Blog Blog 3 - Reflections

Reflection: PACT reviews the Supreme Court of India in 2023

by Aishwarya Birla

As the year draws to a close, we review the constitutional matters decided by the Supreme Court in 2023 as we celebrate the 74th Constitution Day on 26 November. This year was one that had the Supreme Court hear both landmark cases pertaining to constitutional interpretation and public importance. This piece reviews select cases and developments to reflect on the engagement with the Constitution and the Supreme Court in the larger context of the road ahead and also the relevance of the past.

The Supreme Court denies marriage equality

Perhaps the most recent and vastly publicised case decided by the Supreme Court that dealt with constitutional interpretation and the scope of the fundamental rights guaranteed to citizens, was Supriyo v Union of India, popularly known as the Marriage Equality case. The five judge bench had a split decision, although the bench unanimously held that there was no right to marry as protected by the Constitution under Article 21, and nor could a claim of discrimination be made in the lack of enjoyment of this right under Article 14. Interestingly, this case looked not only at the scope and the interpretation of these fundamental rights as enshrined in the constitution, but also the role of the Supreme Court and the scope of its powers to read into the Constitution rights not expressly enumerated when not derived from the fundamental rights. Chief Justice Chandrachud’s opinion refers to the Constituent Assembly Debates to investigate the powers granted to the Supreme Court. However, despite the detailed inquiry into the breadth of powers of the Supreme Court and the right to equality and choice of life partners regardless of sexuality, the Supreme Court did not decide in favour of the petitioners in their demand for marriage equality. Not only does this have relevance in terms of the recourse to the Constituent Assembly Debates and their impact on current constitutional interpretation, but also on the claims of India’s constitution being transformative and what that means for the future of constitutional engagement and rights litigation.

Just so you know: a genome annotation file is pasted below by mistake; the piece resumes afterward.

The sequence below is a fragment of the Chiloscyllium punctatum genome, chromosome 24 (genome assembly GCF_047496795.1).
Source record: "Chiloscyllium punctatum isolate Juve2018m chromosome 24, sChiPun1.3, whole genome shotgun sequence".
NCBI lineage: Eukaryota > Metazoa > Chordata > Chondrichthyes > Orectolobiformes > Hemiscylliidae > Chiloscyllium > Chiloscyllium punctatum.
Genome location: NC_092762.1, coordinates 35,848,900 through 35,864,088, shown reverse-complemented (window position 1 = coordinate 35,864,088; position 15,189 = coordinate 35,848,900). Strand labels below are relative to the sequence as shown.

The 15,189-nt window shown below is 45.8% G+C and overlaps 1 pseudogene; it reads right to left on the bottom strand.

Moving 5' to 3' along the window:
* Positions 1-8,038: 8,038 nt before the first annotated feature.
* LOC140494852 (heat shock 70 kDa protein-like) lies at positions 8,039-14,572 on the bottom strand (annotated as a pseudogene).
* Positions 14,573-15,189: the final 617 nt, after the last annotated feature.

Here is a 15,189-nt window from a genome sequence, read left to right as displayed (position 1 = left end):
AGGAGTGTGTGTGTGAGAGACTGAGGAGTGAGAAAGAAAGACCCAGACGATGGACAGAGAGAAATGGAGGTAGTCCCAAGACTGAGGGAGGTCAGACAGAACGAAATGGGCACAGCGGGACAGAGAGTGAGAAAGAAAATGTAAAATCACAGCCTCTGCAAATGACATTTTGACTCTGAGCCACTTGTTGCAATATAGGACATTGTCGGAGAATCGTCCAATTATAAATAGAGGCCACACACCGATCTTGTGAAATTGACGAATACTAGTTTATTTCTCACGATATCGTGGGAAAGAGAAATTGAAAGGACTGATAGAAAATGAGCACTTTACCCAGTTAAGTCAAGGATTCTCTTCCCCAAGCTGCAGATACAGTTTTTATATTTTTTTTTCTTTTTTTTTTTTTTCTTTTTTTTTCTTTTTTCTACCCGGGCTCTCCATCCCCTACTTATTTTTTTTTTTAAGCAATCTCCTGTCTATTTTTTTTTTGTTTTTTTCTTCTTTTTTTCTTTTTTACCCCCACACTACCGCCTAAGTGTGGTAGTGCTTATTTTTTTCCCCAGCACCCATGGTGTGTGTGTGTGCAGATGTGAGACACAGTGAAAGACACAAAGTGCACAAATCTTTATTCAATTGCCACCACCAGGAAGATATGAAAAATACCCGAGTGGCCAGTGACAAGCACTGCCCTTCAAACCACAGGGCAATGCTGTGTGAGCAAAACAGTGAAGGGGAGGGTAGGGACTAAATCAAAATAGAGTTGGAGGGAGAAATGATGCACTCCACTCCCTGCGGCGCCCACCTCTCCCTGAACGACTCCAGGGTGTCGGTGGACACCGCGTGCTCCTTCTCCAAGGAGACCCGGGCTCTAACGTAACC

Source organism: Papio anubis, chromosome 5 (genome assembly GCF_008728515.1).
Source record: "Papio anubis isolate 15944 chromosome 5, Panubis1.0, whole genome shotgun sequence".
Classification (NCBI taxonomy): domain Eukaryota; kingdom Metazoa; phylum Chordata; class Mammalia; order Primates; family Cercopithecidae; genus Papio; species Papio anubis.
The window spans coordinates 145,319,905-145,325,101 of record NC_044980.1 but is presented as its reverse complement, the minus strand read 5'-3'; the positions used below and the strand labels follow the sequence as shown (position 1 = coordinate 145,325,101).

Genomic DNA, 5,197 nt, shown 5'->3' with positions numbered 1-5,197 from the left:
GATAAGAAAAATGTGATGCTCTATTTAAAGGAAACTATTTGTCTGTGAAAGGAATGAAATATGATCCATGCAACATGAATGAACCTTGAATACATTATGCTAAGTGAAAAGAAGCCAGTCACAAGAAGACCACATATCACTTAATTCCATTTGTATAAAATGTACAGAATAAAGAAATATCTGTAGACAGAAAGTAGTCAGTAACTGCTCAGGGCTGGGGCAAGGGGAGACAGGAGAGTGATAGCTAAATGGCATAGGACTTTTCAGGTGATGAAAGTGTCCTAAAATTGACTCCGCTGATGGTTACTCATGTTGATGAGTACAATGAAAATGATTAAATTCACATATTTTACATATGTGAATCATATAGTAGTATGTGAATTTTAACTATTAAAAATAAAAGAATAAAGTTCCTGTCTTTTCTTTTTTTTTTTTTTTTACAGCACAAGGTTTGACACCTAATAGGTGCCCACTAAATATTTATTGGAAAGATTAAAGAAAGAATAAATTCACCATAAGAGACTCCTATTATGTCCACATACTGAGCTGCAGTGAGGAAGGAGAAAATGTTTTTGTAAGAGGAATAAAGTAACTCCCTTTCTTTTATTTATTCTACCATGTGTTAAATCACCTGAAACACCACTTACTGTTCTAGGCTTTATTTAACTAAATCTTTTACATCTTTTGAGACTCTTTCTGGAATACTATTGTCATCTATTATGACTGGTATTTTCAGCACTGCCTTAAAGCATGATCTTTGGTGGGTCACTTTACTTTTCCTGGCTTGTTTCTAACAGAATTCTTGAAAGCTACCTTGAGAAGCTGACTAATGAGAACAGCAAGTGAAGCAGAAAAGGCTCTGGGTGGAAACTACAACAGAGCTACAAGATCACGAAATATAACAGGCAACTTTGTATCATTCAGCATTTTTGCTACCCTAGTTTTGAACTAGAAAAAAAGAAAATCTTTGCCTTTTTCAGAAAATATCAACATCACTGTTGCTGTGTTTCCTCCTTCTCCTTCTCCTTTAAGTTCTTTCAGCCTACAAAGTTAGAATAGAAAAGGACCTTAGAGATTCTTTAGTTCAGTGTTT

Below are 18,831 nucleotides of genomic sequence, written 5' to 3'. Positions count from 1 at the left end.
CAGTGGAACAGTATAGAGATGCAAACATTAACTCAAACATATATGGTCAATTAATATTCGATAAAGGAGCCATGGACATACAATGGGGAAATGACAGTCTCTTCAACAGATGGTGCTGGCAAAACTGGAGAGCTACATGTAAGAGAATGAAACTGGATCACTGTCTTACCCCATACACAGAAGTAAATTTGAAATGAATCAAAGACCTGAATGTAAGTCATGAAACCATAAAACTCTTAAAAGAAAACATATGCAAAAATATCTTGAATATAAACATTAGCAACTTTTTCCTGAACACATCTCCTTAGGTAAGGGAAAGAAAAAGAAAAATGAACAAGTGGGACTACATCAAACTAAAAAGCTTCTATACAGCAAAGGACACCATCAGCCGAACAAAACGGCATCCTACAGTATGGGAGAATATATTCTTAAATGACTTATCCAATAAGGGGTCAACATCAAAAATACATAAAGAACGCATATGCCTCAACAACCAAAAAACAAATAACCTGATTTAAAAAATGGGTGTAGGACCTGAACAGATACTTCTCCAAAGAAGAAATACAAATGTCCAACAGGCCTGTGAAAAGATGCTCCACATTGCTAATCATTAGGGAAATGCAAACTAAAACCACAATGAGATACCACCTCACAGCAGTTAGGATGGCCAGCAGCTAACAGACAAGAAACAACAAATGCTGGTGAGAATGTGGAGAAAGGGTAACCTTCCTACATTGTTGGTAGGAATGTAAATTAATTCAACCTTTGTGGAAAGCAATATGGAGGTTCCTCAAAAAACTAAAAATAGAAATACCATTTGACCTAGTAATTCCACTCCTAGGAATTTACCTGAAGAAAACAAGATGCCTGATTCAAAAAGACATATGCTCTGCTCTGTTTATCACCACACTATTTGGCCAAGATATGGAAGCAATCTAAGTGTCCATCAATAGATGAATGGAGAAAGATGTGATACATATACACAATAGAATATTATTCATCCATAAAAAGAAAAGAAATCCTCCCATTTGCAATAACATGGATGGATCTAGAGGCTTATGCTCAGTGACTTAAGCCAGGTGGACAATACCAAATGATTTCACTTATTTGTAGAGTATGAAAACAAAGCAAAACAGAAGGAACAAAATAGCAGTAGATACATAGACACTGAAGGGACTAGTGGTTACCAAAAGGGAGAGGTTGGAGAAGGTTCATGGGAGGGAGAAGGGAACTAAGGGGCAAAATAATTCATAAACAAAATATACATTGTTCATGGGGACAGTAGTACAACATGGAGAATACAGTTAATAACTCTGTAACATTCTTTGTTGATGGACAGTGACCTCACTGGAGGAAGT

The Supreme Court upholds demonetisation

The companion case in terms of widespread impact and celebrity that was also decided by the Supreme Court this year was the challenge to the demonetisation scheme the government implemented in 2016. Both the constitutionality and the manner of its implementation were challenged before the court. In a 4-1 majority the court held that the scheme was constitutionally valid. This case also focussed on the scope of interference of the court in matters of economic policy and the scope of powers of the Union to implement such a scheme. Although the question revolved largely around the Reserve Bank of India, 1934, the larger questions of separation of powers and scope of judicial review remained, similar to the questions raised in Supriyo.

The Supreme Court hears the challenge to the removal of special status of Jammu & Kashmir

Another such case was the petition challenging the abrogation of Article 370 which granted special status to the state of Jammu & Kashmir, which hinged on the petitioners’ claim that Article 370 was meant to be a permanent feature of the Constitution of India and the Indian Union Parliament could not take the place constituent assembly of Jammu and Kashmir for the purposes of state re-organisation. This question of the role, importance, and irreplaceability of the Constituent Assembly is also one tied to the history of partition, accession, and constitution drafting and machinery.

Other important cases considering similar questions

Questions pertaining to the scope of rights and the power of the Supreme Court were also raised in cases examining the challenge to the practice of Jallikattu, which was rejected based on the Tamil Nadu Legislature’s view of the cultural significance of the practice; the power of the Supreme Court to directly grant divorce under Article 142; and the early release of the Bilkis Bano gangrape convicts in terms of the power of the state to sanction such a release under federal statute and the relationship between the Centre and Gujarat. The questions of the scope of powers of each such state organ and the scope of rights as enshrined and spelled out in the Constitution 74 years ago are still being debated, making the history and drafting of this Constitution as relevant today.

Constitutional benches to be institutionalised?

Beyond cases, this has been a year of constitutional benches, with Chief Justice Chandrachud proposing that five judge benches become permanent features of the Supreme Court. Further, several cases were listed before seven judge and nine judge benches for directions this year, with the hearings for the same to likely be next year. The constituting of seven and nine judge benches has become a relatively rare phenomenon, with this bench composition, along with constitutional benches, being more common in the years immediately following the adoption of the Constitution in 1950.